Coinbase, Circle and Overstock Testify on Bitcoin in New York to Persuade Regulators
“In a rapidly evolving landscape, the goal of digital currency regulation is to make sure this technology, like the Internet in the 90s, is allowed to flourish and bring all of it’s great efficiencies to the world in a safe manner.” — Fred Ehrsam, co-founder of Coinbase
The New York State Department of Financial Services conducted two days of hearings (January 28th and 29th) on virtual currencies.
The first day featured investors in Bitcoin companies and the second day heard testimony from entrepreneurs and legal experts. Video of the testimony recorded is available online for free viewing.
In this article, we recap a panel on the second day called Virtual Currency Commerce and Consumer Protections, Bitcoin’s interests were represented by entrepreneurs and industry leaders:
- Fred Ehrsam, co-founder of Coinbase, a bitcoin wallet and platform where merchants and consumers can transact with the new digital currency bitcoin;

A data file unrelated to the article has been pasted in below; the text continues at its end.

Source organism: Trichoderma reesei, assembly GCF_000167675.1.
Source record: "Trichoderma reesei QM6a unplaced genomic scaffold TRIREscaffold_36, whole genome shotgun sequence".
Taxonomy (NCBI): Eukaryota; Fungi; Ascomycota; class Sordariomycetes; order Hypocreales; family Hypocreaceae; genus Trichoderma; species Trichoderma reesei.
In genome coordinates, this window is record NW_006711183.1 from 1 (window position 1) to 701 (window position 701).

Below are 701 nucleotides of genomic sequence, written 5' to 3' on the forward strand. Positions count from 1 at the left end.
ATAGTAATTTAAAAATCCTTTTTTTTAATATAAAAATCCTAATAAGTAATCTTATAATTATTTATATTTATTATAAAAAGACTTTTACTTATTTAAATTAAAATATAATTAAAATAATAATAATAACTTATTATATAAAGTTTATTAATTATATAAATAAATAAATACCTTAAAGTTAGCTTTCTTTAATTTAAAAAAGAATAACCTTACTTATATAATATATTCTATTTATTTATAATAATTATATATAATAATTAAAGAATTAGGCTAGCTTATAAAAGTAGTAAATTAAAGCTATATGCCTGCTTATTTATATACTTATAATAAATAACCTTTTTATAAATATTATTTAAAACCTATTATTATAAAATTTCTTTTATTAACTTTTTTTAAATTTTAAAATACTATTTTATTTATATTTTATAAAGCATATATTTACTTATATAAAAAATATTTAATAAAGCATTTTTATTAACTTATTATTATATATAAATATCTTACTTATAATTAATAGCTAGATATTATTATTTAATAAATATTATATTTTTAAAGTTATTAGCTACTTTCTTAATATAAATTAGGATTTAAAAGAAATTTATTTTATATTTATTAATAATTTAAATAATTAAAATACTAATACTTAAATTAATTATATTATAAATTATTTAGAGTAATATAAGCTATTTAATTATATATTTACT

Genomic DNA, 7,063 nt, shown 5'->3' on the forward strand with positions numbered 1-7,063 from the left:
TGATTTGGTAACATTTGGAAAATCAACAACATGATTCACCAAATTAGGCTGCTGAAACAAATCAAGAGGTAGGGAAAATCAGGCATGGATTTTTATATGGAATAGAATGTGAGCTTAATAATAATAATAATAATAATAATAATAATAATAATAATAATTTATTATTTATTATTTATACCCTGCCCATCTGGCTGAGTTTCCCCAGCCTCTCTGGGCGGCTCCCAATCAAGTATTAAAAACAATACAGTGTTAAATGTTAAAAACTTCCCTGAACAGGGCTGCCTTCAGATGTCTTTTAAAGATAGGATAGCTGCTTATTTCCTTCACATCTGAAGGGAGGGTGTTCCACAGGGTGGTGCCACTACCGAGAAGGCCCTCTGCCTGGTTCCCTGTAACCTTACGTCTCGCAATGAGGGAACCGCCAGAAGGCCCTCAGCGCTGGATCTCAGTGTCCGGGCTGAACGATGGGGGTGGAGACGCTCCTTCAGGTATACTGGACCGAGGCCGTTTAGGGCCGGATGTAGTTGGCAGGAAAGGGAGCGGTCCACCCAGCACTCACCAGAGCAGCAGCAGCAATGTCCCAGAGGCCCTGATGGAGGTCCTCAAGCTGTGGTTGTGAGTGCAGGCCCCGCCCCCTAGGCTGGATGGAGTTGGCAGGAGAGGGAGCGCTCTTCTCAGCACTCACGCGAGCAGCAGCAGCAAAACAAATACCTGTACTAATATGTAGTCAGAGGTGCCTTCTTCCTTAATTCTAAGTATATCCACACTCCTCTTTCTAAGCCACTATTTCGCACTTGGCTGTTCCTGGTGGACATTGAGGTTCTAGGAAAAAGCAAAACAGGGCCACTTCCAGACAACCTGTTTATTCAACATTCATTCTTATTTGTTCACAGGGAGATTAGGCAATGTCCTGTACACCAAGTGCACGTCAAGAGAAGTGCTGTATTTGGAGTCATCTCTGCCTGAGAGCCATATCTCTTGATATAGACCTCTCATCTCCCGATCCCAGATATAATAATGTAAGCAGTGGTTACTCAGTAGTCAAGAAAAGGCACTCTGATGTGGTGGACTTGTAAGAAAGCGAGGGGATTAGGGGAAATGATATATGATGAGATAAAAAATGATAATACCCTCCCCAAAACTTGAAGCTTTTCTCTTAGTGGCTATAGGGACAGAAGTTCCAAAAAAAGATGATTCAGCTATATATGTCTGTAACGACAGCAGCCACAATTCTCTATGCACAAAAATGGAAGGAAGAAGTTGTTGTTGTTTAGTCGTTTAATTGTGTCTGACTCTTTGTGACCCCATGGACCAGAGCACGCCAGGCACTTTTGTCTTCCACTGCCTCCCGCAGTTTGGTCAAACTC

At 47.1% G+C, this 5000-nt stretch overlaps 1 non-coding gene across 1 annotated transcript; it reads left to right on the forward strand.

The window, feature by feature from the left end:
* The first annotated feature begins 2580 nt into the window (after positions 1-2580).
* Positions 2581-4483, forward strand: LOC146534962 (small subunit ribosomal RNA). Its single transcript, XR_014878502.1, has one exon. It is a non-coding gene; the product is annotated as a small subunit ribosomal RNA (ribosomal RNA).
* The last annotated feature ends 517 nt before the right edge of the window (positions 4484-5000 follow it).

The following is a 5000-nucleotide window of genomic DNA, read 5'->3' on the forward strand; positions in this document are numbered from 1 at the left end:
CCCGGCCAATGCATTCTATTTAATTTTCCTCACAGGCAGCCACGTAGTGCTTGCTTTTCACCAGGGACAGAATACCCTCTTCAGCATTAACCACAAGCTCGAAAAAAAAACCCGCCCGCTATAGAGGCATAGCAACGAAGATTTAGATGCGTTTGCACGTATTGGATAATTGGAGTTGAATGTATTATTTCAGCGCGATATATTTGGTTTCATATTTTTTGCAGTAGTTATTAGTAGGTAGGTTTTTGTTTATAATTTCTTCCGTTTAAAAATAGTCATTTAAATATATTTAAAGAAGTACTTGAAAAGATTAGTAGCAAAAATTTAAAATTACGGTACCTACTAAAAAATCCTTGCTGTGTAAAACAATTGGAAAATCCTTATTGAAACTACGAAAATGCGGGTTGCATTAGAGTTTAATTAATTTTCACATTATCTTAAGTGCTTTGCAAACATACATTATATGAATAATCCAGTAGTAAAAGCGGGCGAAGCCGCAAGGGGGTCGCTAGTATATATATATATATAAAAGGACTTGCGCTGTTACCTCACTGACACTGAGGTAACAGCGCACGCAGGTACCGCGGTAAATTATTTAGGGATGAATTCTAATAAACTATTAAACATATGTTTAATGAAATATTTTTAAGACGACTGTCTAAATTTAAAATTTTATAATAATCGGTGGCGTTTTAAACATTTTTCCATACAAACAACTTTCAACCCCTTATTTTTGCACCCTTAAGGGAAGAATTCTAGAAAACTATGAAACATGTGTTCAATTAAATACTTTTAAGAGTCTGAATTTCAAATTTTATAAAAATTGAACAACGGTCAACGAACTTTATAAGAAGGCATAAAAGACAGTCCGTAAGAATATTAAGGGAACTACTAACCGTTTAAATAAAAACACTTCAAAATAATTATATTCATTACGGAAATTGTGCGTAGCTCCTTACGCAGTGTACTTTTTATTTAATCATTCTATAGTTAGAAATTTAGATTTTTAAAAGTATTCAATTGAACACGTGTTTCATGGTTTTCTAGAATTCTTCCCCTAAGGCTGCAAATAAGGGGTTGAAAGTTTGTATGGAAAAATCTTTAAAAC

- Jeremy Allaire, Founder, Chairman & CEO of Circle, a financial services company developing products that make it easy for consumers and businesses to exchange, store, send and receive digital currencies; and
- John Johnson of Overstock.com, a discount online shopping retailer based in Salt Lake City, Utah that sells a broad range of products including furniture, rugs, bedding, electronics, clothing, jewelry and cars.
In the opening statements, Ehrsam stated that in a “rapidly evolving landscape” the goal of digital currency regulation “is to make sure this technology, like the internet in the 90s, is allowed to flourish and bring all of it’s great efficiencies to the world in a safe manner.” He referred to Bitcoin as an “extremely powerful technology” and stated that Coinbase’s goal is “to bring the efficiencies created by the Bitcoin network to the masses.” Ehrsam lauded Bitcoin’s ability to transfer and prove ownership without a third party.
Circle Internet Financial CEO Jeremy Allaire’s opening statement listed the many benefits of digital currency: a significantly lower cost than credit card companies, a powerful open platform, global in scope, and nearly instant, verifiable transactions.
Allaire acknowledged that there are currently many risks associated with bitcoin, such as price volatility as well as a lack of consumer protections and safe guards around the theft of digital assets.